Rain Down the Wrong Path

Vancouver

Rain Down the Wrong Path

A marketing campaign that simultaneously highlights combined sewage overflow systems and rainwater runoff pollution issues in Vancouver. The campaign visuals compare rainwater to a presumably innocent adolescent that is actually causing harm in local waterways. The conceptual frame positions green rainwater infrastructure as the “right” path that guides it towards natural soil.

School:

BCIT

Department:

School of Business and Media

Course:

MKTG 4415

Instructors:

  • Danielle Wilson
  • Stefanie Gajdecki
  • Cindy Ball
  • Erin Whittle

City of Vancouver:

  • Julie McManus
  • Sarah Kristi Lone

Student Team:

  • Eileen Bui
  • Jong Lee
  • Lana Gill
  • Kyla Johst
  • Alison Genereux

Strategy:

  • Rain City Strategy

Term:

Spring 2021

Summary

The Rain City Strategy was developed to address Vancouver’s two major water concerns: combined sewage overflow and rainwater runoff pollution. This was done through the introduction of Green Rainwater Infrastructure (GRI). The marketing objective for this campaign is to educate the public on the benefits and constraints of GRI.

The main problem:

“How can the City of Vancouver encourage more community engagement with GRI implementation, when Mt. Pleasant residents are unaware of the problems it solves and too busy to engage in green initiatives without a clear connection to significant results?”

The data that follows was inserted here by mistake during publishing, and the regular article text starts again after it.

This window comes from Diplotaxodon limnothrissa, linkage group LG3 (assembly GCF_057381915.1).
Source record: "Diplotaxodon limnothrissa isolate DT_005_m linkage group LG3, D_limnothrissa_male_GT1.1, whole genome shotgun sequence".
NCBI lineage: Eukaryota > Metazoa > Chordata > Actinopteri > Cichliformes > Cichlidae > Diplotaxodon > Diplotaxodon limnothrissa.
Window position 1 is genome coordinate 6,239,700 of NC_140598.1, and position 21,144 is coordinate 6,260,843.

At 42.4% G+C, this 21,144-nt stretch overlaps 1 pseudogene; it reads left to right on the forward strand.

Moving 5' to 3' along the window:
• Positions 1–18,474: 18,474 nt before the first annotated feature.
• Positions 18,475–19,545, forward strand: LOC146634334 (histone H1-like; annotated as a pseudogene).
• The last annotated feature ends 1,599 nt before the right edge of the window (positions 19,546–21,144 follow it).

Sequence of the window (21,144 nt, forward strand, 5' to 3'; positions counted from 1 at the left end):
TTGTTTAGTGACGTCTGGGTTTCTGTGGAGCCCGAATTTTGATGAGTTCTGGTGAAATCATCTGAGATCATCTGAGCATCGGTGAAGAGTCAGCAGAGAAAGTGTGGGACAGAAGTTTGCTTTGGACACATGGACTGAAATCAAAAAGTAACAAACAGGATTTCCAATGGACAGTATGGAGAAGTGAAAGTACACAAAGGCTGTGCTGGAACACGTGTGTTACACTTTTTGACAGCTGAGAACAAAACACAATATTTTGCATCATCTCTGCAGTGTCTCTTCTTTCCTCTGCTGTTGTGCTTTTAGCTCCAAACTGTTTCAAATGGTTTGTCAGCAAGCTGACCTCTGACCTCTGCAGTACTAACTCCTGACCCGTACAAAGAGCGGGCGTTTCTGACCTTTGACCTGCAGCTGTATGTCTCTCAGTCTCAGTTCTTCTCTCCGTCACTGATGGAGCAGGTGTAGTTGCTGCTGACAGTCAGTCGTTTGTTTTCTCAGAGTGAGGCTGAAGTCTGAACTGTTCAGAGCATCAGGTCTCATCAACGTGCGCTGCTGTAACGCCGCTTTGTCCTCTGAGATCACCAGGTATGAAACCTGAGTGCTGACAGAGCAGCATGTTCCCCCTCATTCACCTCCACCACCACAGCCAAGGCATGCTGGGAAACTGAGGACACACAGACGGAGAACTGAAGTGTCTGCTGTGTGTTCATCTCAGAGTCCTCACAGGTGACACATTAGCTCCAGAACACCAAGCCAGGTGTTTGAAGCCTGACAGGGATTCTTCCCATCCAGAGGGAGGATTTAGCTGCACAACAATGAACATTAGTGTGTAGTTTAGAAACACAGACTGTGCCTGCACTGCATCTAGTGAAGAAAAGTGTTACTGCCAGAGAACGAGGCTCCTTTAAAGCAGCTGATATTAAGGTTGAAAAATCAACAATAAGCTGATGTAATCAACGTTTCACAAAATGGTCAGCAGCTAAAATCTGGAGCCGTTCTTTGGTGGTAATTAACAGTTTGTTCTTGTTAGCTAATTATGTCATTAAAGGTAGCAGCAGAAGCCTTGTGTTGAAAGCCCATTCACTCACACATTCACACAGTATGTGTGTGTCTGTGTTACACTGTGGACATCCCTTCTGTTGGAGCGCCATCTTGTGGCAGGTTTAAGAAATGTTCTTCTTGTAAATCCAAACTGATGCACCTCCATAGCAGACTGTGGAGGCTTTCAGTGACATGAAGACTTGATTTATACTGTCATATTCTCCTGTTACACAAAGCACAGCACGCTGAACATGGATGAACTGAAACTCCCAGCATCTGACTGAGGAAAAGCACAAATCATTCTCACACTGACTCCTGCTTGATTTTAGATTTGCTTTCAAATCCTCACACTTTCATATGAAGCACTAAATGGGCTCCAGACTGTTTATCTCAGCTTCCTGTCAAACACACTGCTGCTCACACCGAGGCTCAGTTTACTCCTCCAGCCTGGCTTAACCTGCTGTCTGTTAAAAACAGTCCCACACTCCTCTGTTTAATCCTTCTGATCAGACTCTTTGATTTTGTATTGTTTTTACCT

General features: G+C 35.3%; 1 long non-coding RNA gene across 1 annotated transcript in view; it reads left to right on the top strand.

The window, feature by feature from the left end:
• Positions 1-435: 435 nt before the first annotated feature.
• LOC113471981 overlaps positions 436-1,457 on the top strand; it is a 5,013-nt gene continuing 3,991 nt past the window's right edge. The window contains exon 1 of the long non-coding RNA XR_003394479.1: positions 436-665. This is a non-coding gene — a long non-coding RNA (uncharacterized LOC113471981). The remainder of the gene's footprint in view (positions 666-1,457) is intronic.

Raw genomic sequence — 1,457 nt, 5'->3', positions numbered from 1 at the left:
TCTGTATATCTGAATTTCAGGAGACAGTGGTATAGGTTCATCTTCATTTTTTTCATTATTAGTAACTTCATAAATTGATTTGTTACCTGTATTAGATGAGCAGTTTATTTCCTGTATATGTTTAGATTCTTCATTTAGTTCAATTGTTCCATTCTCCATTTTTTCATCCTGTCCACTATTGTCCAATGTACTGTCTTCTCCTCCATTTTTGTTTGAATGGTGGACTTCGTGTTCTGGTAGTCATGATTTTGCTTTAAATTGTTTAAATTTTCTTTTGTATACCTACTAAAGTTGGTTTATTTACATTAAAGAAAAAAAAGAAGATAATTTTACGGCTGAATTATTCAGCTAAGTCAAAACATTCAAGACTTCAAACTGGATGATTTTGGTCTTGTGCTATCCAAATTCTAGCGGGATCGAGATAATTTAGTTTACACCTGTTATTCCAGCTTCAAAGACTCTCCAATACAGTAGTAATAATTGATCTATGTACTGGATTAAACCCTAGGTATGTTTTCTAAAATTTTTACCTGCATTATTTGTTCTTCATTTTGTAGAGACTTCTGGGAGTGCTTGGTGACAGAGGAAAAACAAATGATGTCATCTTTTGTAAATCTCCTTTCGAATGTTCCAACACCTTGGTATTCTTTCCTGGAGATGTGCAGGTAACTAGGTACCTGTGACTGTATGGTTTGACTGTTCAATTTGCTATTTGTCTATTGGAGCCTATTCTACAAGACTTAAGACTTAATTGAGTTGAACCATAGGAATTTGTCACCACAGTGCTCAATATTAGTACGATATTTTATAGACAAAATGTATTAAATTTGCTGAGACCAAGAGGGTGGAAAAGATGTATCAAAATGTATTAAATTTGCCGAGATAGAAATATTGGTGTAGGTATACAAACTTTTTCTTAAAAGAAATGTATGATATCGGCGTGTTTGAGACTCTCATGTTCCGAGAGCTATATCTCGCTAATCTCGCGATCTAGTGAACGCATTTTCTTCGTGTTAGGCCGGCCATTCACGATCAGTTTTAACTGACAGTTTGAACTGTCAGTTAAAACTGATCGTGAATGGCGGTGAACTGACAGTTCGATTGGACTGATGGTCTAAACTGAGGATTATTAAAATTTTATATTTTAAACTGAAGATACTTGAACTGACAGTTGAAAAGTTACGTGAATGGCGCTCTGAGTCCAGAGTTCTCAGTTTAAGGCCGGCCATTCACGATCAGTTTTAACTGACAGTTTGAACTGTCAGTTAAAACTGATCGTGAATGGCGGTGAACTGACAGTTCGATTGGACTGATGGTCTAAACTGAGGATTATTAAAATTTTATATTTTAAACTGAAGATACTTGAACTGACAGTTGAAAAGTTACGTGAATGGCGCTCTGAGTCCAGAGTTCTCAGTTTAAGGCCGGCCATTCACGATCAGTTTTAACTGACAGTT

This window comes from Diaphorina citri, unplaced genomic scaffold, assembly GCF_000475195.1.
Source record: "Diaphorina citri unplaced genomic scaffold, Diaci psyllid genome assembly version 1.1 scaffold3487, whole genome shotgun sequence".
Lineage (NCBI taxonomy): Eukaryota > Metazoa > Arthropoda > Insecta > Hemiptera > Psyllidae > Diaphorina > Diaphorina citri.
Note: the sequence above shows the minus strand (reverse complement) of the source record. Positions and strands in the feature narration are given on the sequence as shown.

This led our team to create a campaign strategy:

We focused on 20 to 64 year old Mt. Pleasant residents to participate in the design implementation phase of the St George Rainway project by visually rendering the pollutant and overflow system problems as solvable, with the solution ready to go. Our campaign, Rain Down the Wrong Path, explicitly reveals the status quo issue of the pollutant discharge in Vancouver while conceptually highlighting the challenges of combined sewer overflow and rainwater pollution runoff. The campaign incorporates a combination of rational and emotional appeal to portray to the audience the weight of the issue without using fear-based messaging.

The research showed us that to engage citizens in environmental initiatives three key issues needed to be addressed. First, without awareness of the problems that GRI solves, citizens are less likely to engage. Second, citizens need to feel like their individual actions will have a meaningful impact. Third, visual presence is a key factor for which environmental issues get attention.

Campaign tactics included transit ads and social media ads to raise awareness; website and email marketing to educate; and lawn signs and plantable paper seeds to reward participation.